Did Prep-School Grad Franken Grow Up As “Middle Class” As He Claims?

Despite his upscale education, Franken still contends he lived the typical middle class childhood.

Screenshot from Human Rights Campaign

SANTA CLARA, Calif. –  Minnesota Sen. Al Franken frequently reflects on his “middle class” upbringing saying it is one of the reasons he is a Democrat, but how ordinary was his childhood?

In a viral Facebook video, Franken describes his childhood in St. Louis Park, Minnesota, saying he felt lucky to grow up in the “height of the middle class.”

“We grew up in a two bedroom, one bath house. I felt like the luckiest kid in the world, cause I was,” Franken said. “I was growing up middle class at the height of the middle class, in America, in Minnesota, in St. Louis Park. I thought I could do anything.”

Franken, speaking at the Commonwealth Club of California, said people “don’t feel like that anymore,” blaming the lack of optimism from the middle class for why the Democrats lost the 2016 election.

This is not the first time Franken has described his youth this way. Last month, Franken went on MSNBC’s “Morning Joe” to talk about what Democrats can do to avoid losing more elections, telling the same story about his childhood. However, Franken leaves out some details that paints a different picture.

While growing up, Franken’s home life may have been that of a typical middle class American, he did attend an affluent private school. As Alpha News previously uncovered, Franken was a math and science whiz as a boy. As he approached secondary school years, his parents wanted to find a better school for their gifted student.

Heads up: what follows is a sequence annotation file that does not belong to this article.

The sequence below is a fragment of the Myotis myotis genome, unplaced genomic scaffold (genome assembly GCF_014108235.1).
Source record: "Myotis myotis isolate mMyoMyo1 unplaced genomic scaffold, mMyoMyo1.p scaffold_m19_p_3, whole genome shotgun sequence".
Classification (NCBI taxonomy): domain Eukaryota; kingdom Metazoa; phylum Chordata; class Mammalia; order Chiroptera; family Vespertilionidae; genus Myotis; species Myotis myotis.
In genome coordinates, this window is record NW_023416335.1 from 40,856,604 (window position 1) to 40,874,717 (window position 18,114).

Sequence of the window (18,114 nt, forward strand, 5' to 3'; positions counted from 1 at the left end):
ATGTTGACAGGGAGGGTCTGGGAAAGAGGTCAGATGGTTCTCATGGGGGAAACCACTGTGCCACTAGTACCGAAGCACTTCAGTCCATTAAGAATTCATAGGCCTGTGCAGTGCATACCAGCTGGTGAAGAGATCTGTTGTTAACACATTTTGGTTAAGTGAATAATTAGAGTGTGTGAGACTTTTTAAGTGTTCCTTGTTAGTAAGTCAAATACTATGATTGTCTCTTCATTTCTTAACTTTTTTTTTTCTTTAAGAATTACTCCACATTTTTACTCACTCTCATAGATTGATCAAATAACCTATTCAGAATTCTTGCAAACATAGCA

Franken ended up attending and graduating from Blake, one of the most exclusive private schools in the Minneapolis area, where the tuition for upperclassmen is currently $29,025 per year. After graduating with honors from the prep-school, Franken went on to earn a Bachelor of Arts degree from the private Ivy League Harvard University.

Despite his upscale education, Franken still contends he lived the typical middle class childhood. However, Franken’s wife, Franni Franken, faced a more challenging childhood than her prep-school graduate husband. Her father, a decorated World War II veteran, died in a car accident when she was eighteen months old, leaving her 29-year-old mother a widow with five kids.

“They made it because of Social Security survivor benefits. Sometimes they were hungry, sometimes they turned the heat off in the winter. But they made it,” Franken said.

Franken’s wife attended Simmons College, a private women’s college in Massachusetts, using scholarships and Pell Grants to afford tuition. Franken credits the government, namely Democrat-sponsored programs, for giving helping his wife’s family become “productive members of society.”

“That’s why I am a Democrat. They tell you in this country you have to pull yourself up by your bootstraps. But first you have to have boots,” Franken said, almost moved to tears. “The government gave my wife’s family the boots.”

Watch a clip of Franken’s address to the Commonwealth Club below:

Christine Bauman